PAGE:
Julie Hulme

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Biography

Julie was a British writer and a member of the Methodist Church of Great Britain. Born in London in 1957, she was educated at a comprehensive school in North Wembley, at Harrow College of Further Education, Durham University (General Arts degree, 1979) and Wesley House, Cambridge, where she trained as a Methodist minister from 1991-1994.

From the age of ten, Julie defined herself as a writer and throughout her adult life she followed a call to live the Ministry of Word and Sacrament (which is how British Methodism defines its presbyteral ministry) as a life of prayer. This call was endorsed by the Methodist Church when she was accepted for training in 1991 and ordained in 1995.

Though primarily a contemplative, she was always open to the full breadth of experience in prayer, from charismatic worship (e.g. prayer for healing with the laying on of hands; "speaking in tongues" etc.) at one end of the spectrum to the complex lectionaries and ordered liturgies of the Benedictine tradition at the other.  

In 1998, an experience of "burn-out" prompted her to plan a radical change of direction and in 2000 she received permission from the Methodist Church to withdraw from normal circuit (pastoral) ministry so that she could focus on the life of prayer.   However, a series of experiences in 2001-2002, including two bereavements and several months' treatment for aggressive breast cancer, left her exhausted, vulnerable and unable to pray or write.  

Unable to draw any strength from conventional Christian spirituality, she began to explore forms of spirituality developing outside the Church, especially as these related to the building of confidence; how "everyday" faith empowers us; how such "everyday" faith is related to various aspects of contemporary culture and also to specific forms of faith such as faith in God; and how a greater understanding of "everyday" faith can revitalise Christian spirituality.   As before, her inquiry was rooted in asking basic questions such as "Does this work?" "Why does it work?" and "How does it work?". Again, her main method of research was to pay close attention to her own responses, explore the ideas in relation to the Bible and express what she was discovering in writing and, increasingly, in art.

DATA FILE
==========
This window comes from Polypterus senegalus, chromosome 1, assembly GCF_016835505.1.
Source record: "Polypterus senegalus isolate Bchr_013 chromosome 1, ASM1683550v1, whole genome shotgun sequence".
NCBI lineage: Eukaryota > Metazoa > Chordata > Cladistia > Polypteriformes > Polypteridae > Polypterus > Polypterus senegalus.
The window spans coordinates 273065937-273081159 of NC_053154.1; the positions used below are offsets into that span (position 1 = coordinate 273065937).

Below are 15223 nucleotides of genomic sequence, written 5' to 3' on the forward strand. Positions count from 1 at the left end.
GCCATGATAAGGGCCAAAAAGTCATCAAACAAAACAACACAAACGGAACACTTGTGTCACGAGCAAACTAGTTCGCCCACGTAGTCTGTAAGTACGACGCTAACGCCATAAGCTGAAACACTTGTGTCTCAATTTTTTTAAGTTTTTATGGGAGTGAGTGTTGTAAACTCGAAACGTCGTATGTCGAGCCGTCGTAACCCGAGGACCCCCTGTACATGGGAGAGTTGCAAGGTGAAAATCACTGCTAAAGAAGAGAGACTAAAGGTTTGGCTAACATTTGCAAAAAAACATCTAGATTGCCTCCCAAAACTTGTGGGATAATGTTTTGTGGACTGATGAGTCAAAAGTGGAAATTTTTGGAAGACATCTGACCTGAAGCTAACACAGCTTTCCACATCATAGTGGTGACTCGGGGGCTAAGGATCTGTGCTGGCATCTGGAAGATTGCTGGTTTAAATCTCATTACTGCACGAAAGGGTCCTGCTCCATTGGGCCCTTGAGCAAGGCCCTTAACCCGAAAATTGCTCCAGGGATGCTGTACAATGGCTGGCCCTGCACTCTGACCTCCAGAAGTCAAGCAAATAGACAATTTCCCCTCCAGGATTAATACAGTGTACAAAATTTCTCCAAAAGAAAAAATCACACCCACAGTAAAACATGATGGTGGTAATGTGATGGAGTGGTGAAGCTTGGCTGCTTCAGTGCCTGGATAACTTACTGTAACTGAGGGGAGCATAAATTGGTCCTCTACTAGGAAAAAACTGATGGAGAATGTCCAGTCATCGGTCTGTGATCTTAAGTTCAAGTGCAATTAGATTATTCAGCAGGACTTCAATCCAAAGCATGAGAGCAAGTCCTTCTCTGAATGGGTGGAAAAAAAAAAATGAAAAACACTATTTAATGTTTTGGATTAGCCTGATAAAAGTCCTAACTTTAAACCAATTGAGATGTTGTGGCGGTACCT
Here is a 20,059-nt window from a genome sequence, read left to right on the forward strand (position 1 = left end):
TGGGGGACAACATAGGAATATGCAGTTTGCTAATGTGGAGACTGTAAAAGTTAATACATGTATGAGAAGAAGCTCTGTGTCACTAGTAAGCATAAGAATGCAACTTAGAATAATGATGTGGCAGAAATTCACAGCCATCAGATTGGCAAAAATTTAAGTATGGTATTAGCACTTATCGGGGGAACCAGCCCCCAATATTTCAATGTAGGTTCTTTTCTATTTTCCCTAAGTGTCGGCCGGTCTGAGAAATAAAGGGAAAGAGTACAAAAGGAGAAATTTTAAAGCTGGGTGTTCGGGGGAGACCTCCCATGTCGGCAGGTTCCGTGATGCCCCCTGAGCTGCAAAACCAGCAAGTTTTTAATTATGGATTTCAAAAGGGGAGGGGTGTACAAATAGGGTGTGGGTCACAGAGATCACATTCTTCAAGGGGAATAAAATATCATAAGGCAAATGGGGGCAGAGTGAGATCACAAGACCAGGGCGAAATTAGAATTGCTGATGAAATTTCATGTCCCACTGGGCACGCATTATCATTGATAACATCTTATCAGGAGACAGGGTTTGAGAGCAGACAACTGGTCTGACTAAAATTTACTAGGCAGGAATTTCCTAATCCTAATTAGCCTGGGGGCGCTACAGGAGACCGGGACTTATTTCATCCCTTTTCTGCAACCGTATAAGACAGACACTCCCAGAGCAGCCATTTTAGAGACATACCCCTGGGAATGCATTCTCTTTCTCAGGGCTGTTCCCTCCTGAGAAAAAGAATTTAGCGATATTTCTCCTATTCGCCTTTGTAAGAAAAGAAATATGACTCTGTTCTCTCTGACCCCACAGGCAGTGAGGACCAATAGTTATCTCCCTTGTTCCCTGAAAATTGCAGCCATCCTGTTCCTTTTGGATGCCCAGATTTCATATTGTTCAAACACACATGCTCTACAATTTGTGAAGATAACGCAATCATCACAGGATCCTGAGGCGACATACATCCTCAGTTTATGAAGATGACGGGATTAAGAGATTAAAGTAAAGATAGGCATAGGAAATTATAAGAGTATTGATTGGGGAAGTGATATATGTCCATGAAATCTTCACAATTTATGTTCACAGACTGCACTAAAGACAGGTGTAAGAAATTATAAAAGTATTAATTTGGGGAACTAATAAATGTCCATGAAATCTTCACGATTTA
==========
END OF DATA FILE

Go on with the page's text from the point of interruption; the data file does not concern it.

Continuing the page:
However, from 2003 onwards, she also tested out her observations and ideas through Bible study, preaching, planning and conducting courses, group discussions, conferences and retreats. With the feedback gained from this experience, she wrote a book ("Bread in Our Hands: Feeding God's People in Hungry Times" which was published by the Methodist Publishing House in 2008). In addition, she applied her ideas to pastoral strategy by helping a variety of organisations navigate processes of change. As part of this work, she served as the final Connexional (national) President of the Methodist Women's Network (2010-2011) and the first Vice-President of Methodist Women in Britain (2011-2012).

Most of her travelling, teaching and organisational work was brought to a halt on the recurrence of the breast cancer in June 2011. Almost continuous chemotherapy treatment steadily reduced her physical capabilities until she became largely house-bound. However, she continued to write throughout this period, from within the knowledge of her now terminal condition. Some of her writing from this period carried even greater depth, arising, as it did, from her “engagement” with her cancer.

She died on 15 January 2014.